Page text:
“Pleased but not surprised” was Northern Minerals’ (ASX: NTU) boss George Bauk’s response to AusIndustry’s about-face on its decision to reclaim about $13.4 million in research and development (R&D) tax offsets for FY2016/17 and FY2017/18.
AustIndustry’s review of its initial findings (announced 5 June 2019) found that most activities in Northern Minerals’ R&D tax offset claims were, after all, eligible for the grant.
Northern Minerals has stopped ATO repayments for the $13.4 million stipulated by the initial finding, saying that AusIndustry is expected to reconsider their initial finding and will provide a copy of the notice to the ATO before “confirming the quantum of the final refundable R&D tax offset.”
Going forward, the company has agreed to exclude some minor supporting activities from the claim that were part of previous years’ claims.
“We are pleased but not surprised by the AusIndustry review findings,” Mr Bauk said.
“The company and its advisors worked diligently and submitted claims in respect to the R&D tax offset in line with the assessment criteria provided.
“We committed to initially developing Browns Range as a pilot plant operation as there were no analogues or peer projects to guide us.
“We were always confident that our claims met both the spirit and technical guidelines for assessment.”
Northern Minerals’ share price jumped 2c to 42c on the back of the announcement.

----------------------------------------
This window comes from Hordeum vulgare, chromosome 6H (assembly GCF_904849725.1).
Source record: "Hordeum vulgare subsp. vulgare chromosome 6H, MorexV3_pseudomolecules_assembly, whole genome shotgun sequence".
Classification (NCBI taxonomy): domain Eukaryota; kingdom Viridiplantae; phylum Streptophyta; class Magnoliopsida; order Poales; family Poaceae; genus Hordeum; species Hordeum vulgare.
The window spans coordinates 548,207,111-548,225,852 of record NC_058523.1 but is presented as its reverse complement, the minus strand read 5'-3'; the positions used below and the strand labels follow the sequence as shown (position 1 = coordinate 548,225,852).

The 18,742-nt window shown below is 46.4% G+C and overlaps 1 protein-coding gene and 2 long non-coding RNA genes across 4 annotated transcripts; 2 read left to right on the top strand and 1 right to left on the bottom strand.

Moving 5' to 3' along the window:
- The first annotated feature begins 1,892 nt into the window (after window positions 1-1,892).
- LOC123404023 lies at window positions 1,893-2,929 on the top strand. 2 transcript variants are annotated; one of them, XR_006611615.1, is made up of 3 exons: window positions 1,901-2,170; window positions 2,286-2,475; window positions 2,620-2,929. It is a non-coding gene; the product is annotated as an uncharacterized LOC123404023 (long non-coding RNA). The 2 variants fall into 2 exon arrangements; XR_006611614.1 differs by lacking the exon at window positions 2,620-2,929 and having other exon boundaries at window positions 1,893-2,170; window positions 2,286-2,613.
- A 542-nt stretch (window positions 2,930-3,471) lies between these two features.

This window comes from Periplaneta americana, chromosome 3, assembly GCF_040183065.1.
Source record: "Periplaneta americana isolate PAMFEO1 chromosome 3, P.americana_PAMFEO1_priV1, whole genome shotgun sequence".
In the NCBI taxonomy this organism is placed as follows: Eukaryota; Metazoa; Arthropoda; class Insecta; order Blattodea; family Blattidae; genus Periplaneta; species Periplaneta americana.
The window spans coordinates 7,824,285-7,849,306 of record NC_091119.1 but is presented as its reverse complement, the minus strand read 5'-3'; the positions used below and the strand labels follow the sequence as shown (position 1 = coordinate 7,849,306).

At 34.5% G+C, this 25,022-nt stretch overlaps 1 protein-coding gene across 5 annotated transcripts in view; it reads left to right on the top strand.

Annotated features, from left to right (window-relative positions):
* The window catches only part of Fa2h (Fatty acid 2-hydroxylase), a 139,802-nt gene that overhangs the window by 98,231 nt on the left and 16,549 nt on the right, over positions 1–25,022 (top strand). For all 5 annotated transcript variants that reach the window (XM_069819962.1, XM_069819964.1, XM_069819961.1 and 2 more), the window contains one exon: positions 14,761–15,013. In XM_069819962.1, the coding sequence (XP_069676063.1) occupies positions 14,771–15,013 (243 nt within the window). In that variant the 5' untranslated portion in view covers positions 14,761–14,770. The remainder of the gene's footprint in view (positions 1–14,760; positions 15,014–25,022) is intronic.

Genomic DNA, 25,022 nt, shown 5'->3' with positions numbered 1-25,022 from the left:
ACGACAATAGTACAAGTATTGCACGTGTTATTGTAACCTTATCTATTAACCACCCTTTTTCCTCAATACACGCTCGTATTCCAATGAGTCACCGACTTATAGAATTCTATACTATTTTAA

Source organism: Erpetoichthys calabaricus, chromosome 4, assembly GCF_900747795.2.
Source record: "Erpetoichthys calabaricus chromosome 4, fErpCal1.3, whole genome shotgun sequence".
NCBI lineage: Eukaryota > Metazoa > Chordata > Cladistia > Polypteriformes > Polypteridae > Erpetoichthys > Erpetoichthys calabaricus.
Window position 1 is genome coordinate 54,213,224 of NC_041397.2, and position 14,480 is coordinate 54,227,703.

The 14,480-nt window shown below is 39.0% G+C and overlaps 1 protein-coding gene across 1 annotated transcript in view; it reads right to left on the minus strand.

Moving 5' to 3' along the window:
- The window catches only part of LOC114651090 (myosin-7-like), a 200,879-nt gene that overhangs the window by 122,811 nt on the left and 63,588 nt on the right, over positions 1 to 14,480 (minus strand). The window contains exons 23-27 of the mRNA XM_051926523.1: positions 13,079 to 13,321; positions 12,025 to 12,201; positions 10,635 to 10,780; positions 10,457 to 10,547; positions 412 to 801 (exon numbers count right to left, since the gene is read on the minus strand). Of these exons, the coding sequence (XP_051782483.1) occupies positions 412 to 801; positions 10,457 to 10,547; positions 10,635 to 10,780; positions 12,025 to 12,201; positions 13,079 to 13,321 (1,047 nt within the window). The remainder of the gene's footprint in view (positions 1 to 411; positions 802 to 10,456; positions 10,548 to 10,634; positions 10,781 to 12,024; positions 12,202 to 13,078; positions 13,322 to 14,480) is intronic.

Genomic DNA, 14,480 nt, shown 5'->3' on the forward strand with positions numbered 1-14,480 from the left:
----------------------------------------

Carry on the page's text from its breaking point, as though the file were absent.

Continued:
AusIndustry’s ruling last year threatened to hamstring the company which claimed $21.6m in R&D claims for FY18 alone, while AusIndustry advanced it $10.78 million while the claims were still in review.
Northern Minerals has reached practical completion of its 100 per cent-owned Browns Range pilot plant and aims to build the operation into the first significant world producer of dysprosium outside of China.
Mr Bauk told investors at the RIU Explorers conference last week that both China and India had set the ambitious goal of transitioning to electric vehicles by 2030, and that there was significant interest in critical minerals both domestically and from abroad.
“The demand for electric vehicles is here, it’s only a matter of when. Each electric vehicle requires 100g of dysprosium,” he said.
“If you really look into the how conversation about it, it’s all about the permanent magnet.
“You’ll find that these [dysprosium and terbium] are the most critical elements in this process.”